The biggest offenders include; straws, water bottles, coffee cup lids, plastic bags, take out containers, cling film, party plates cups and cutlery, six-pack rings. As the chef, lead your crew by example, find alternatives and keep persevering. For example, take your coffee keep cup wherever you go. Your habits will transfer to everyone on board.

4.Do Not Get Fooled by Bioplastic

This one caught me by surprise! It is advertised as the perfect solution because it supposedly breaks down in the environment. It does not. Biodegradable plastic (yes, it is still plastic and toxic) requires high temperatures and long exposures to decompose, not found in ocean environments.

  1. Clean Simply

When in closed confined spaces, there can be nothing worse than dealing with intoxicating chemical fumes. For everyday cleaning, Castille soap, white vinegar/lemon juice and baking soda or a mix of, will do the trick. Add a few drops of essential oils if you need a natural smell. Not only does it work, but it will also save space.

  1. Left-overs

Left-overs is a biggie for some crew and chefs alike. Food wastage’s carbon footprint is estimated at 3.3 billion tonnes of CO2 equivalent of GHG released into the atmosphere per year.

If your mum served you left-overs at home, there is no reason why you cannot eat them on board. Most food will remain good to eat when stored in refrigeration for 3-5 days. Using leftovers is common sense, good for the planet, storage and the boat budget. Simples.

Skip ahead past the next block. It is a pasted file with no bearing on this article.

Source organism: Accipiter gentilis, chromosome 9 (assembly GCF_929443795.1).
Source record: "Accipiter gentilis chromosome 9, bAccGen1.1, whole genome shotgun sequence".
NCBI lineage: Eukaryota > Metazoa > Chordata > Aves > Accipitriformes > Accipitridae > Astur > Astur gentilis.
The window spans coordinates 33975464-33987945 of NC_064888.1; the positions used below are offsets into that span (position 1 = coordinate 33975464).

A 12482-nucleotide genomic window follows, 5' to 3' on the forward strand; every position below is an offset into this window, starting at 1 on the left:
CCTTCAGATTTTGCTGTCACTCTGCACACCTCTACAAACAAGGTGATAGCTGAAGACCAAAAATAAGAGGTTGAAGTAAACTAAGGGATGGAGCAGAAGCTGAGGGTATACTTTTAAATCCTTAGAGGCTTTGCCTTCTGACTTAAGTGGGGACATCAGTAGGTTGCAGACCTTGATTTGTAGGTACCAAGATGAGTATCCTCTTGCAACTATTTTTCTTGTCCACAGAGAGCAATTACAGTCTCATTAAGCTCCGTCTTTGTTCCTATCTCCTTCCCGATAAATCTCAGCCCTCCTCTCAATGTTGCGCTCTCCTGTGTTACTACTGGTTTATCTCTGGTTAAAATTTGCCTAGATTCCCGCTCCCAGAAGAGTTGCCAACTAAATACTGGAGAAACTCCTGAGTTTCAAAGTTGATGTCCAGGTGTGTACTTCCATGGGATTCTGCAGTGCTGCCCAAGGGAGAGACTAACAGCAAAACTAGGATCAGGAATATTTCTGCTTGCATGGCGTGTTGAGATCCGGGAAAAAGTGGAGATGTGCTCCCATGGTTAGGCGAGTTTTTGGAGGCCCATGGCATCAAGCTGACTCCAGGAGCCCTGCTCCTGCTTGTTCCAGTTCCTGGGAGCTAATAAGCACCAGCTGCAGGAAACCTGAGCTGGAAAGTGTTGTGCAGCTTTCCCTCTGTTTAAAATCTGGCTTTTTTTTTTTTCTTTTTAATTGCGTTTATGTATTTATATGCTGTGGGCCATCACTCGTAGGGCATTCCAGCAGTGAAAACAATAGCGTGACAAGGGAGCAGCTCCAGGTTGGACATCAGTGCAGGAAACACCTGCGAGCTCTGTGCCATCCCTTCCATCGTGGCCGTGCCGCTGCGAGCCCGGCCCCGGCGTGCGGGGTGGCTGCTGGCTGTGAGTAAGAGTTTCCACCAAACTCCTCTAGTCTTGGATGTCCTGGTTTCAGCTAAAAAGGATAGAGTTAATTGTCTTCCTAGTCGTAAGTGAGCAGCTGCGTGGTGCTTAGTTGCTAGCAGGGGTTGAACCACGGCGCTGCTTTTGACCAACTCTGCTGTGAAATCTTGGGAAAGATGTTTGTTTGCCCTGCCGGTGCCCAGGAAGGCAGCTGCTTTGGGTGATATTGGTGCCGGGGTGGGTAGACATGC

1. Go Vegetarian and Stop Smoking

Apart from being good for your health, going vegetarian and stopping smoking makes sense. Are you 100% sure your meat has been reared organically, ethically and not transported around the globe? If not, it is unlikely to be healthy or environmentally friendly.

Most fish, even fresh, is contaminated with microplastics. Carnivores such as Tuna, shark and swordfish contain the most – they eat other fish. If you still decide to be a pescatarian, avoid the top predators.

5.6 trillion cigarettes are estimated, smoked per year. 4.5 trillion of the plastic butts, left on the last drag, are then flicked away. On the local beach clean up, there were more butts than bums on the beach!

  1. Refuse, Reduce, Reuse, Repurpose, Recycle

We often think recycling is the first and only answer, yet it is the final part of the equation. First, ask can I refuse this plastic? If not, can I reduce the amount? If not, can I reuse or repurpose it? Then finally ask, can it be recycled? Keep in mind that only 9% of world plastic is ever recycled. Remember the five Rs as a starting point for purchasing.

  1. Tell Others Why

This step is probably the best step of all. No matter where you are in the world, you have the opportunity for a conversation. When you explain from the heart your reason to avoid plastic, you plant the seed of change in another. Whether you share plastic photos with a small child in the Caribbean, chat with a vendor in Seychelles or converse in your local bar, the ripple effect you create is priceless.

  1. Find Help and Help

Whilst in port, Google the conservation work taking place in the local area and join in where you can. Here in Mallorca, check out Save The Med and the work they are doing in the Baleares.

You can also download the Marine Debris Tracker app and log your boats beach/sea cleaning efforts. Why not challenge other vessels to join in and see how much you collect by the end of the season?

If nothing above rocks your boat, check out eXXpedition’s resource at Shift.how. You can scroll through the ideas, take one and run with it until it becomes a habit for everyone at sea. Good luck.

 

About Kay Newton

Kay is the author of ‘How to Clean You Home Organically’ and writes monthly columns for magazines in the US and India. When she is not at her desk, you can find her beachcombing for trash in Colonia de San Pere, Mallorca.

Read more lifestyle articles: https://theislander.net/category/mallorca-lifestyle/